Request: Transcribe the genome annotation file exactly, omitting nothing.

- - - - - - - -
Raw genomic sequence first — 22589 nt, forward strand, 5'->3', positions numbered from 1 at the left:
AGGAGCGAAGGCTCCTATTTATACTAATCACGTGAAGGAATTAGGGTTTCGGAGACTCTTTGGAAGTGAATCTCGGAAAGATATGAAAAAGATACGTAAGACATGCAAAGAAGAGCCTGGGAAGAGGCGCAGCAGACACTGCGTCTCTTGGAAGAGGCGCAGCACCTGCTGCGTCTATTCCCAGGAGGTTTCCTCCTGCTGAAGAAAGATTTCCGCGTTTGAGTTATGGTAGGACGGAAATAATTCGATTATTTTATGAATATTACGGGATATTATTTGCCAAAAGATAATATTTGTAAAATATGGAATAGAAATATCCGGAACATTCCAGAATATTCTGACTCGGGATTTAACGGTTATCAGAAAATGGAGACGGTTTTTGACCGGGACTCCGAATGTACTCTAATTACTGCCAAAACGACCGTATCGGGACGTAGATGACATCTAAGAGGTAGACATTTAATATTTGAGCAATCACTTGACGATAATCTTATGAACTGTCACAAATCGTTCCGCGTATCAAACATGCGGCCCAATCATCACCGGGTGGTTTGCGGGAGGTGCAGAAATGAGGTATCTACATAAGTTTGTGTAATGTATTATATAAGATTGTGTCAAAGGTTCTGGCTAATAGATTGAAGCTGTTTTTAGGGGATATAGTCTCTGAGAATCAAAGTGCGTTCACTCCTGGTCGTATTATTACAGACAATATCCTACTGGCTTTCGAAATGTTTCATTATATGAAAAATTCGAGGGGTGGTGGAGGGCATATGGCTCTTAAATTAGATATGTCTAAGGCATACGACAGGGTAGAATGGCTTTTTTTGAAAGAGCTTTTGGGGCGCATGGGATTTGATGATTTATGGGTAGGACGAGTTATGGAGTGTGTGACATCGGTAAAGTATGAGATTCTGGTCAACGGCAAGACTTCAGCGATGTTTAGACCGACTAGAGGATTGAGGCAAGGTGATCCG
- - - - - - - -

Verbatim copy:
Raw genomic sequence first — 22589 nt, forward strand, 5'->3', positions numbered from 1 at the left:
AGGAGCGAAGGCTCCTATTTATACTAATCACGTGAAGGAATTAGGGTTTCGGAGACTCTTTGGAAGTGAATCTCGGAAAGATATGAAAAAGATACGTAAGACATGCAAAGAAGAGCCTGGGAAGAGGCGCAGCAGACACTGCGTCTCTTGGAAGAGGCGCAGCACCTGCTGCGTCTATTCCCAGGAGGTTTCCTCCTGCTGAAGAAAGATTTCCGCGTTTGAGTTATGGTAGGACGGAAATAATTCGATTATTTTATGAATATTACGGGATATTATTTGCCAAAAGATAATATTTGTAAAATATGGAATAGAAATATCCGGAACATTCCAGAATATTCTGACTCGGGATTTAACGGTTATCAGAAAATGGAGACGGTTTTTGACCGGGACTCCGAATGTACTCTAATTACTGCCAAAACGACCGTATCGGGACGTAGATGACATCTAAGAGGTAGACATTTAATATTTGAGCAATCACTTGACGATAATCTTATGAACTGTCACAAATCGTTCCGCGTATCAAACATGCGGCCCAATCATCACCGGGTGGTTTGCGGGAGGTGCAGAAATGAGGTATCTACATAAGTTTGTGTAATGTATTATATAAGATTGTGTCAAAGGTTCTGGCTAATAGATTGAAGCTGTTTTTAGGGGATATAGTCTCTGAGAATCAAAGTGCGTTCACTCCTGGTCGTATTATTACAGACAATATCCTACTGGCTTTCGAAATGTTTCATTATATGAAAAATTCGAGGGGTGGTGGAGGGCATATGGCTCTTAAATTAGATATGTCTAAGGCATACGACAGGGTAGAATGGCTTTTTTTGAAAGAGCTTTTGGGGCGCATGGGATTTGATGATTTATGGGTAGGACGAGTTATGGAGTGTGTGACATCGGTAAAGTATGAGATTCTGGTCAACGGCAAGACTTCAGCGATGTTTAGACCGACTAGAGGATTGAGGCAAGGTGATCCG